|DP 2016-15||Post-EPIRA Impacts of Electric Power Industry Competition Policies|
|Navarro, Adoracion M., Detros, Keith C., dela Cruz, Kirsten J.|
This study evaluates the achievement of the desired outcomes of the competition policies contained in the Electric Power Industry Restructuring Act of 2001 (EPIRA). It traces the evolution of the electric power industry before EPIRA and post-EPIRA. It looks at impacts on the consumers in terms of price affordability and supply reliability, and impact on production efficiency in terms of system loss reduction. In pre-EPIRA, electricity price in the Philippines was already high relative to other countries. Trends show that, in real terms, there was a price uptrend during the transition (2001-2005) toward the start of competition in the generation sector. There was a slight downtrend in the real price of electricity after the introduction of spot electricity trading, but the price of electricity remains high and it has not declined to pre-EPIRA levels.
There is a danger that the findings on price trends could provide ammunition to those advocating the repeal of the EPIRA and renationalization of the industry. It must be emphasized, however, that the country has a long history of private sector-led electric power industry. Moreover, the nationalization years were marked by inefficiencies and fiscal problems that were not borne by electricity consumers alone but by the whole country. Thus, calls to repeal EPIRA are ill-advised. What needs to be done is to find ways of improving its implementation. The electricity spot market has to be governed by an independent market operator, regulatory capacity has to be strengthened, and the energy department needs to beef up its planning function.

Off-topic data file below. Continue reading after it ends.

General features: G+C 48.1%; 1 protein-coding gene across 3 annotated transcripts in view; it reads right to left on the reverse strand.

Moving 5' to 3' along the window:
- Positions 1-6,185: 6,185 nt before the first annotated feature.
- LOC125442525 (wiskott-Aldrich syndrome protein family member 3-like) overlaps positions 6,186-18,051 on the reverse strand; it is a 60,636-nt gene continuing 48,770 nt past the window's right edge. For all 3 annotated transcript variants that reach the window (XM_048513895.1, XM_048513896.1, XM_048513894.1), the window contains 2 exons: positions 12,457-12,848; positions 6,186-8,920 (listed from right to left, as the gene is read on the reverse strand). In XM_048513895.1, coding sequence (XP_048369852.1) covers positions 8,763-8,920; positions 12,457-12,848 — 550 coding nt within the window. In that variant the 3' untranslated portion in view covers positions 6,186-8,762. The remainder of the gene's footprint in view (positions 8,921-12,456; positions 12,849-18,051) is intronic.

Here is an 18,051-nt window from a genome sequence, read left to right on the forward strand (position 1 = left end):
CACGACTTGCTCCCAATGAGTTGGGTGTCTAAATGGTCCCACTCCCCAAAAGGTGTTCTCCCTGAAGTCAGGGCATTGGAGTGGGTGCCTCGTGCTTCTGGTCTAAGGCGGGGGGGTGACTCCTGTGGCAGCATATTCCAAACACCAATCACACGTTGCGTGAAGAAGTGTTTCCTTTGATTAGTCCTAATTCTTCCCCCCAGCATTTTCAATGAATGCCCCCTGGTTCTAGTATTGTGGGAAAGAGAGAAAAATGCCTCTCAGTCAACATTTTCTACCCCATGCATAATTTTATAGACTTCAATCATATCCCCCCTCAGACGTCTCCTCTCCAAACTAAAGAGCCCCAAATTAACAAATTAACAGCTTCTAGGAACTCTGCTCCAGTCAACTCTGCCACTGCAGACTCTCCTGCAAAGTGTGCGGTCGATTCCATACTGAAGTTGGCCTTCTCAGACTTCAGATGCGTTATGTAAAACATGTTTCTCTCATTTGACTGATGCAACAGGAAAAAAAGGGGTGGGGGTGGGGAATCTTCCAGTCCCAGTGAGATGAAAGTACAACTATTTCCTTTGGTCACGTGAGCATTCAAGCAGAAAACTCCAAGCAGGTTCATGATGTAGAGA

|keywords:||Philippines, competition, EPIRA, electric power industry, restructuring, electricity price|
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